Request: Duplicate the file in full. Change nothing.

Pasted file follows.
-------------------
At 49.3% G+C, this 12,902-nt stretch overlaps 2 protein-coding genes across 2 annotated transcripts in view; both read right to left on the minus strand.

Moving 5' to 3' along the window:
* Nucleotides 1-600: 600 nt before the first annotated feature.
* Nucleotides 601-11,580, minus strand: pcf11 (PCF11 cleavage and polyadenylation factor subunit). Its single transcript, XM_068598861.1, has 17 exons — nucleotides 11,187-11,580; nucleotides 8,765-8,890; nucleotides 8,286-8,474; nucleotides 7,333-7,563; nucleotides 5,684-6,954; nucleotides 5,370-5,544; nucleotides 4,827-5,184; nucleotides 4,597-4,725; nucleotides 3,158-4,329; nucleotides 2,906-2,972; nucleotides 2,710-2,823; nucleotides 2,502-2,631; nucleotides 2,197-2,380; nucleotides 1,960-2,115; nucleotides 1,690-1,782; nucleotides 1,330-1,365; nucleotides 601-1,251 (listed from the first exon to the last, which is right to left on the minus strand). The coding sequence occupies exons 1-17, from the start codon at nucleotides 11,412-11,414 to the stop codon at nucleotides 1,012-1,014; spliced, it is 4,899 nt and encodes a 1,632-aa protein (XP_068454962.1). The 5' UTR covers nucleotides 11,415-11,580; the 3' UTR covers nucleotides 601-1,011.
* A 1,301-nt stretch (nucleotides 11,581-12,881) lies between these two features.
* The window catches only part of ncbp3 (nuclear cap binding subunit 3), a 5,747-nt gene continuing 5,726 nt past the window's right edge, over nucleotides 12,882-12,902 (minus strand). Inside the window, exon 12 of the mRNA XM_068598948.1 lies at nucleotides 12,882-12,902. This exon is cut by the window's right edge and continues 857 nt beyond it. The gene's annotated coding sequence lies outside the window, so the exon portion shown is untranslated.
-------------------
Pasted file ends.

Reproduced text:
At 49.3% G+C, this 12,902-nt stretch overlaps 2 protein-coding genes across 2 annotated transcripts in view; both read right to left on the minus strand.

Moving 5' to 3' along the window:
* Nucleotides 1-600: 600 nt before the first annotated feature.
* Nucleotides 601-11,580, minus strand: pcf11 (PCF11 cleavage and polyadenylation factor subunit). Its single transcript, XM_068598861.1, has 17 exons — nucleotides 11,187-11,580; nucleotides 8,765-8,890; nucleotides 8,286-8,474; nucleotides 7,333-7,563; nucleotides 5,684-6,954; nucleotides 5,370-5,544; nucleotides 4,827-5,184; nucleotides 4,597-4,725; nucleotides 3,158-4,329; nucleotides 2,906-2,972; nucleotides 2,710-2,823; nucleotides 2,502-2,631; nucleotides 2,197-2,380; nucleotides 1,960-2,115; nucleotides 1,690-1,782; nucleotides 1,330-1,365; nucleotides 601-1,251 (listed from the first exon to the last, which is right to left on the minus strand). The coding sequence occupies exons 1-17, from the start codon at nucleotides 11,412-11,414 to the stop codon at nucleotides 1,012-1,014; spliced, it is 4,899 nt and encodes a 1,632-aa protein (XP_068454962.1). The 5' UTR covers nucleotides 11,415-11,580; the 3' UTR covers nucleotides 601-1,011.
* A 1,301-nt stretch (nucleotides 11,581-12,881) lies between these two features.
* The window catches only part of ncbp3 (nuclear cap binding subunit 3), a 5,747-nt gene continuing 5,726 nt past the window's right edge, over nucleotides 12,882-12,902 (minus strand). Inside the window, exon 12 of the mRNA XM_068598948.1 lies at nucleotides 12,882-12,902. This exon is cut by the window's right edge and continues 857 nt beyond it. The gene's annotated coding sequence lies outside the window, so the exon portion shown is untranslated.